There is a road that separates enemies from friends; it looks like any other road in any other city, lined with small shops and houses protected by lace curtains; there is a butcher, a masjid—a postal place on the corner. Look more closely, however, and you will notice the subtle hints of something off: an outcry in green Gaeilge marking a window or door, a man with a machine gun standing across the way. The man, most particularly, is the oddity—but only to you; for us, he is as permanent as the broken upper story window of the Anwar's Boardinghouse: cracked, a blemish, never to be fixed and yet familiar in its imperfection--comforting. There was a difference on this day, however: he wasn’t alone.
The night before last a policeman came to our door and armed men searched our house in the name of secularism. He did not find what he was looking for (save a new doll for his daughter), which was a relief; last night Saffadullah and the Rakim were beaten bloody and left in the gutter for the grave sin of being Anti-Amarnath. The state is burning, only this time the terrorist is communalism. Today, the Troubles had returned. Today, we were walking to school with an escort, frontrunners on the battle lines. The children were out of class.
There is a point on this road where Pandor becomes Khatir Ganj and, not two blocks more, an old Shiv Mandir stands as a vicious reminder of a time when this street belonged to another page in history. Crossing this line in fear, as we did every weekday, we clung to each other and our mothers—and this day we looked over our shoulders at the blurred vision of our fathers and brothers, kept behind a line of smartly-dressed policemen (for their own protection). Long before we’d learned that tears didn’t help when they fell, pooled as they were in our collective sorrows; today we were learning a lesson in glassy stoicism and thin-pressed lips.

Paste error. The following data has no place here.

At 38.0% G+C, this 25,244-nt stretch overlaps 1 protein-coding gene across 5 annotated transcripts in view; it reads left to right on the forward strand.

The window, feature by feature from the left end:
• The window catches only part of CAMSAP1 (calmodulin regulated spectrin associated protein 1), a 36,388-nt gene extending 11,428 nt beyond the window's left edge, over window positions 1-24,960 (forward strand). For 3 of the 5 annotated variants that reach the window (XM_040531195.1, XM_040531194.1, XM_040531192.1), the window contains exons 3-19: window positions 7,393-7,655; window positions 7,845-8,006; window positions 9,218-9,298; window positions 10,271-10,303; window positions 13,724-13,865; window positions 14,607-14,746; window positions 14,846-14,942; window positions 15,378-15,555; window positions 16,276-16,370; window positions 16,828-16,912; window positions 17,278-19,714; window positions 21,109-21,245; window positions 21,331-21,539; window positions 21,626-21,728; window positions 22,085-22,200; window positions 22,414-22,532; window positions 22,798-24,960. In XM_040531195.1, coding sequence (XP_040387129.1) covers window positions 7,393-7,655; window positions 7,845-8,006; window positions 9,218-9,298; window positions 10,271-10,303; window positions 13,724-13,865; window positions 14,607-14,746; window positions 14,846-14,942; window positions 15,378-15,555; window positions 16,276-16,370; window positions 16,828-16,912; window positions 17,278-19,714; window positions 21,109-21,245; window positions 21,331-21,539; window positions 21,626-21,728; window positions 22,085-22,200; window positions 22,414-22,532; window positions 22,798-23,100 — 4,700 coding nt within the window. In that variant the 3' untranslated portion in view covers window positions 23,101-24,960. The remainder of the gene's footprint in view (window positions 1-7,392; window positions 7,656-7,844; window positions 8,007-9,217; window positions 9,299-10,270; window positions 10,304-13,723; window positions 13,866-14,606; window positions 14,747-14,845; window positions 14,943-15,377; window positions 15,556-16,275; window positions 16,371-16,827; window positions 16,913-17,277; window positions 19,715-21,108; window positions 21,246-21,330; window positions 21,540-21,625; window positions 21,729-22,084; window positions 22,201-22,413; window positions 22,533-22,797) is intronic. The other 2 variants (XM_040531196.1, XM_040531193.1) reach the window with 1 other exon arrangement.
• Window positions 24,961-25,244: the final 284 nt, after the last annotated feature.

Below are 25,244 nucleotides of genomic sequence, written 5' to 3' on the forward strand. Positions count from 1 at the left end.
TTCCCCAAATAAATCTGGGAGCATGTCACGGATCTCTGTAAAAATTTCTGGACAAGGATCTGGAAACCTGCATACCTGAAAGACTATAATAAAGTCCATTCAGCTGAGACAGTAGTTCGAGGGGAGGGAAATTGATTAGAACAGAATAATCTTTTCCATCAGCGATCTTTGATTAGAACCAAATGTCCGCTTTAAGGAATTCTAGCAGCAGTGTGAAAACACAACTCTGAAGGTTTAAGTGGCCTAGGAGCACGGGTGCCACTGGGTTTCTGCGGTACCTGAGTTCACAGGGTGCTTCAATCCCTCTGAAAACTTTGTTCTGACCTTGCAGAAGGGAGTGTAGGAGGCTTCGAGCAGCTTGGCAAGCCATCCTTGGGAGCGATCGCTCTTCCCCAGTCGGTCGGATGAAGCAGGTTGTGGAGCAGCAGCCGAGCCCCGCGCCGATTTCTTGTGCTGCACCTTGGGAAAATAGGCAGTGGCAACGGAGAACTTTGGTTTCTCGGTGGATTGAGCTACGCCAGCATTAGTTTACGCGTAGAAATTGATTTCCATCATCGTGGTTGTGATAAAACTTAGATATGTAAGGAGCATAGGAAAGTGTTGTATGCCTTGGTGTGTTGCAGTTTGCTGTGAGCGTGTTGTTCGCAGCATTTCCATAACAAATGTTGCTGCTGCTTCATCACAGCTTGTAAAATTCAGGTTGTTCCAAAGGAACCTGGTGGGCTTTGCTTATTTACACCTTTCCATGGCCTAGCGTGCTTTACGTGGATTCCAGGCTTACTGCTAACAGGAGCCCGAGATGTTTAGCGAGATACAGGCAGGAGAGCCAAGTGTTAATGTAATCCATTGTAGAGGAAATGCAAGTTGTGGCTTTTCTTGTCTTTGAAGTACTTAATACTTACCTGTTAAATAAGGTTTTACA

Not three steps across that territorial line, I stumbled too much with looking back and my primer slipped, clapping the concrete and startling the silence. It was not a sign but it was taken that way, and we heard a man shout before the first stone was cast. In a panic we scattered, suddenly alone on a crowded street, deafened by the angry cries of deprived freedom. Two jeeps came—or maybe three—and the wagon; men were taken away against a gunfire soundtrack. And on the steps of that old school a second-year gripped tight the railing as blood trickled and stained her new white shirt.
There would be many more times when walking to school would erupt in violence—but every day we made the walk. We were prisoners of our situation in a conflict that no one truly understood, grasping at the straws of freedom with every tentative step.
Far removed now, back in my own reality and from war-torn memories, what the true value of an education is. All I can tell them is that it’s worth a scar, pink and time-faded, on an eight year old’s forehead.